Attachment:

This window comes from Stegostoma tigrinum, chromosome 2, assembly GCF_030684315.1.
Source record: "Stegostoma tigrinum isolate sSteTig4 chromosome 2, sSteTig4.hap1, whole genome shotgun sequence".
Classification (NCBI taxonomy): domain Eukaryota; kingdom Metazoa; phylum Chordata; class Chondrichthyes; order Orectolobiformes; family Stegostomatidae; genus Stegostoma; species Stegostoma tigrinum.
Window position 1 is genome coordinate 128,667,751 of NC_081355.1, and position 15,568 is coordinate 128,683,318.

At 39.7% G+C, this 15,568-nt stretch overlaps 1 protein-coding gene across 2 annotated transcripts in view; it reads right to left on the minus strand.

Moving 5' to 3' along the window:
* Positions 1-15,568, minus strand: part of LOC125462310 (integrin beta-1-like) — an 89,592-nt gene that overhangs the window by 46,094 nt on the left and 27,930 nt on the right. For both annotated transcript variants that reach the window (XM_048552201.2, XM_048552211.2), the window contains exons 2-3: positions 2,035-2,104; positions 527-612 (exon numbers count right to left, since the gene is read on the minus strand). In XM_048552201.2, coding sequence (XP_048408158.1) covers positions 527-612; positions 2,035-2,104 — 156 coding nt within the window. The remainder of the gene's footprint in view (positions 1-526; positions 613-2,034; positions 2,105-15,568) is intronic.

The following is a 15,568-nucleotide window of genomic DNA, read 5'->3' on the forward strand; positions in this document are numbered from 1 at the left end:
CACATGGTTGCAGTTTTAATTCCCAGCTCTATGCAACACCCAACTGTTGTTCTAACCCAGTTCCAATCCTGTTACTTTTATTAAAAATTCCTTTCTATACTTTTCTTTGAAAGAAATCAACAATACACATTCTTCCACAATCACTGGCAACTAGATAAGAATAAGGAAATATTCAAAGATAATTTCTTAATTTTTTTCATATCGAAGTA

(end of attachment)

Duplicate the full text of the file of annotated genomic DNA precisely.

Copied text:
This window comes from Stegostoma tigrinum, chromosome 2, assembly GCF_030684315.1.
Source record: "Stegostoma tigrinum isolate sSteTig4 chromosome 2, sSteTig4.hap1, whole genome shotgun sequence".
Classification (NCBI taxonomy): domain Eukaryota; kingdom Metazoa; phylum Chordata; class Chondrichthyes; order Orectolobiformes; family Stegostomatidae; genus Stegostoma; species Stegostoma tigrinum.
Window position 1 is genome coordinate 128,667,751 of NC_081355.1, and position 15,568 is coordinate 128,683,318.

At 39.7% G+C, this 15,568-nt stretch overlaps 1 protein-coding gene across 2 annotated transcripts in view; it reads right to left on the minus strand.

Moving 5' to 3' along the window:
* Positions 1-15,568, minus strand: part of LOC125462310 (integrin beta-1-like) — an 89,592-nt gene that overhangs the window by 46,094 nt on the left and 27,930 nt on the right. For both annotated transcript variants that reach the window (XM_048552201.2, XM_048552211.2), the window contains exons 2-3: positions 2,035-2,104; positions 527-612 (exon numbers count right to left, since the gene is read on the minus strand). In XM_048552201.2, coding sequence (XP_048408158.1) covers positions 527-612; positions 2,035-2,104 — 156 coding nt within the window. The remainder of the gene's footprint in view (positions 1-526; positions 613-2,034; positions 2,105-15,568) is intronic.

The following is a 15,568-nucleotide window of genomic DNA, read 5'->3' on the forward strand; positions in this document are numbered from 1 at the left end:
CACATGGTTGCAGTTTTAATTCCCAGCTCTATGCAACACCCAACTGTTGTTCTAACCCAGTTCCAATCCTGTTACTTTTATTAAAAATTCCTTTCTATACTTTTCTTTGAAAGAAATCAACAATACACATTCTTCCACAATCACTGGCAACTAGATAAGAATAAGGAAATATTCAAAGATAATTTCTTAATTTTTTTCATATCGAAGTA